Ripley: Why Is Tom Ripley Scared of Water?

It takes a certain kind of confidence to dupe people and take over someone else’s identity, to lie and cheat and murder people to get what you want. The titular character of Netflix’s ‘Ripley’ has all of that, and he does all the bad things one after another without any tinge of guilt. But while he may not be scared of committing crimes and finds it easier to handle the threat of being caught by the authorities anytime, it takes him a bit of time to shake off his fear of water. Why is he scared, and how does it affect his actions? SPOILERS AHEAD

Tom Ripley’s Fear of Water Has an Important Symbolism in the Story

For a story as layered as ‘Ripley’ and a character as complicated as Tom Ripley, everything has a deeper meaning than what appears on the surface. One of the recurring things in the story is water, as it is present at almost every important point in the story. By the end, the water also becomes a marker of the evolution of Tom’s character and journey. But first, why is he afraid of water?

Two things can be considered the most obvious reasons why Tom Ripley doesn’t like water. The first one is that he is not a very good swimmer. This is mentioned at one point by another character, most likely Marge, who says that Ripley can barely swim. For someone like that, the fear of water is pretty logical. Another reason that water haunts Ripley is because his parents died in an accident in Boston Harbor when he was still young. He connects water with death, and so, even if he can swim, it makes sense why he prefers to stay away from it.

Tom’s fear of water becomes the starting point of his journey, and as his relationship with water changes, we see a different side of him. It is interesting to note that for someone who is afraid of water, Tom is sought out by a man who owns a ship-building business and so books the ticket on a ship for him, leaving Tom to be on the water for a longer stretch of time than he’d like. His dislike for water is apparent from the first time he walks on the beach in Atrani and meets Dickie and Marge. While they go away for a swim, Tom stays behind and watches them from a distance.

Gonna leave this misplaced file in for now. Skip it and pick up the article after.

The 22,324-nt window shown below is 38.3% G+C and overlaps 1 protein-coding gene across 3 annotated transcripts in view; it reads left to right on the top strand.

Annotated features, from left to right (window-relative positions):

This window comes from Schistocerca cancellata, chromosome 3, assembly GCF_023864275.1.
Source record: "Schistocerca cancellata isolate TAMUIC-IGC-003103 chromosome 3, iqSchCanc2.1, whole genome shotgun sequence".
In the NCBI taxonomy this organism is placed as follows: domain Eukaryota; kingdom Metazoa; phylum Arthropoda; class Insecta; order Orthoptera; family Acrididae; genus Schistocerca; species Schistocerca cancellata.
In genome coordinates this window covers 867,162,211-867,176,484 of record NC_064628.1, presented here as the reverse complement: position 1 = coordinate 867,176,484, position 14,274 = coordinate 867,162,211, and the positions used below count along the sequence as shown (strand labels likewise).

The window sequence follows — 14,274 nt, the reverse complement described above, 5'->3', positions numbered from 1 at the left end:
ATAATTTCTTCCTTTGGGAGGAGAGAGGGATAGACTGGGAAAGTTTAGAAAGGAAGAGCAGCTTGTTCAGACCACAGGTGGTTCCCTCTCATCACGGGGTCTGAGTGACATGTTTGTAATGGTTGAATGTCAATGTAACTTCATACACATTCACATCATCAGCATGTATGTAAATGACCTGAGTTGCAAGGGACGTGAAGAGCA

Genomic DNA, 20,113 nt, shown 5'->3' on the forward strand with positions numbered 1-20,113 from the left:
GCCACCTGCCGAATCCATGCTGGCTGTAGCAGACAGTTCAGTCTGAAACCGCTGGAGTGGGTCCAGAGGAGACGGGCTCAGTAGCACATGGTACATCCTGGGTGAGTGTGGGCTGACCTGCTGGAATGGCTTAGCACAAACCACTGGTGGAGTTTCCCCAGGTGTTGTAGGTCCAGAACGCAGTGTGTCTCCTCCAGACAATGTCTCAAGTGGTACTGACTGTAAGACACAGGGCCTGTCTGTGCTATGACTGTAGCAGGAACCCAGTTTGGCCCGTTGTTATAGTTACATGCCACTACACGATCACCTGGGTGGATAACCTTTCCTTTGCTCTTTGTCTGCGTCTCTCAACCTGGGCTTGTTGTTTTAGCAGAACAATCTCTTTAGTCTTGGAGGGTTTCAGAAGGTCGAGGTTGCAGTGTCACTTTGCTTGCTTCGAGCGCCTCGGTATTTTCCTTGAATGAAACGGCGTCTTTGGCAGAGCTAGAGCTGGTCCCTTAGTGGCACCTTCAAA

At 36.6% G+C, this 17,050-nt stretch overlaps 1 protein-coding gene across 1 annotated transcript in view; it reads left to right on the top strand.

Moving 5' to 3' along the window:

Image Credit: Lorenzo Sisti/NETFLIX

The mark of death that water carries for Tom is further strengthened when he kills Dickie and throws him into the ocean. Another layer is added to it when Tom, too, falls into the water as the boat takes turns around him. He is scared to death but somehow manages to get hold of the boat. When he gets back on the boat and out of the water, he takes the first step to leave behind the Tom Ripley that he used to be. It is, in some ways, a rebirth for him because from here, he starts to slip into Dickie’s skin and doesn’t go back to being Tom Ripley until absolutely necessary.

While Tom is not seen swimming comfortably in the ocean again, it becomes clear that he has become more used to the presence of water. In fact, he later moves to Venice, where he buys a house that can be reached by a canal. By this time, he has taken over so much of Dickie’s persona that he is completely unbothered by water. Whatever haunted him about water, be it his parents’ death or Dickie’s ghost coming out of the ocean claiming to have survived, fizzles away by the end, and Tom Ripley leaves behind the fear that had a hold on him to become someone different.

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